The future of five Lancashire museums hangs in the balance as council cuts funding

By Adrian Murphy

Lancashire County Council approved cuts to its budget of £65m yesterday and agreed to slash its museum budget from £1.2m to 98,000, leaving five of its 11 museums without funding

These cuts, which predate this week’s spending review, put the future of the five museums; Queen Street Mill, Helmshore, Museum of Lancashire, Judges’ Lodgings, and Fleetwood Museum in jeopardy.

The proposals to cut the funding to the five museums was only made known on 16 November and was approved at a cabinet meeting yesterday. They face closure on 31 March 2016, when the funding runs out, if no alternative external proposals to run them are put forward, and staff are now preparing for each eventuality.

As things stand, from 1 April the county council will still be responsible for the buildings and collections and staff are now preparing contingency plans to look after them. The council has set aside £500,000 to 31 March 2017 for this purpose, although there is no guarantee that that will be enough.

As well as preparing for closure, in January the staff will also be looking at alternative operating models for all five museums or other viable delivery models. These could include a trust model or an existing organisation taking on responsibility for one or more of the museums.

“We are still working on plans to respond to this, it’s very early days and people are still coming to terms with the announcement” said Ian Watson Libraries, Museums and Registrars Manager for Lancashire County Council. “We knew the council was looking at budget cuts and we thought there would be reductions but had no idea of the size.”

Apart from a funding contribution to Queen Street Mill from Burnley Council, the staff and running costs of the five museums are met by the county council.

“In many ways we are hoping we can find alternative methods for the collections to be maintained and accessible to the public,” said Watson. “The worst case scenario is that the buildings have to close and we may have to look at putting collections into store or dispersing them by working with the Museums Association on how to do that.”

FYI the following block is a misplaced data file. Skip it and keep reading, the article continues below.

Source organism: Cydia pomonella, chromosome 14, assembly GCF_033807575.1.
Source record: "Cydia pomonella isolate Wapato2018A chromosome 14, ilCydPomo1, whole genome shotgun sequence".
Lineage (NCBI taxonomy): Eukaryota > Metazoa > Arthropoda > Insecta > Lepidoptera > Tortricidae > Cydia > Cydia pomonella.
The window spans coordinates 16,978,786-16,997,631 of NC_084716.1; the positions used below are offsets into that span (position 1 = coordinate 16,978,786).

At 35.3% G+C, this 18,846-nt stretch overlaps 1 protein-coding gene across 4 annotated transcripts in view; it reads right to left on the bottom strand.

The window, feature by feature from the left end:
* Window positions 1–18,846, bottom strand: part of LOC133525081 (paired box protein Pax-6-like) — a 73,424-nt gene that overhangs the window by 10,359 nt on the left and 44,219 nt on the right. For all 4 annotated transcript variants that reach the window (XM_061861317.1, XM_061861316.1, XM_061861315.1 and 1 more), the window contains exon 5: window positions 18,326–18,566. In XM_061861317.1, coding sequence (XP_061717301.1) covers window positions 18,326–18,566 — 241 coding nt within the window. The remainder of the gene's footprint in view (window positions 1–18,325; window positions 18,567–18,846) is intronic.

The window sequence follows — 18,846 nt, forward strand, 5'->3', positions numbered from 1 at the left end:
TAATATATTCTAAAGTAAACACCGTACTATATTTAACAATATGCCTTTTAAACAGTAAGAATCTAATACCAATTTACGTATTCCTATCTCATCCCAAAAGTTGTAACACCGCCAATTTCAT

Two of the collections are part of an industrial museum and have very specific requirements and these factors will have to be addressed by potential funders.

During December the museum staff will be assessing each site to determine what they need in respect of funds and staffing, in order for the numbers to be up to date for potential funders.

“We will provide fact sheets on building running costs, repair and maintenance and security overheads for trustees, friends groups and all other external, interested parties,” said Watson. “We want to be as transparent as we can be when going to these organisation in January and we don’t want to do it half-heartedly.”

Advice and support has come from ACE, HLF and the Museums Development North West and the county council will be working with these bodies throughout the process.

“We have had lots of offers of support over the past 10 days but we are having to prepare for the worst although the decision to close the museums is subject to a full council meeting in February.”

The county council will still be managing six museums on behalf of other councils in Lancashire that cover their costs. Under the cuts 40 of the county’s 74 libraries will close by July 2016 and the decision on which ones will seize to operate will go out to public consultation in January.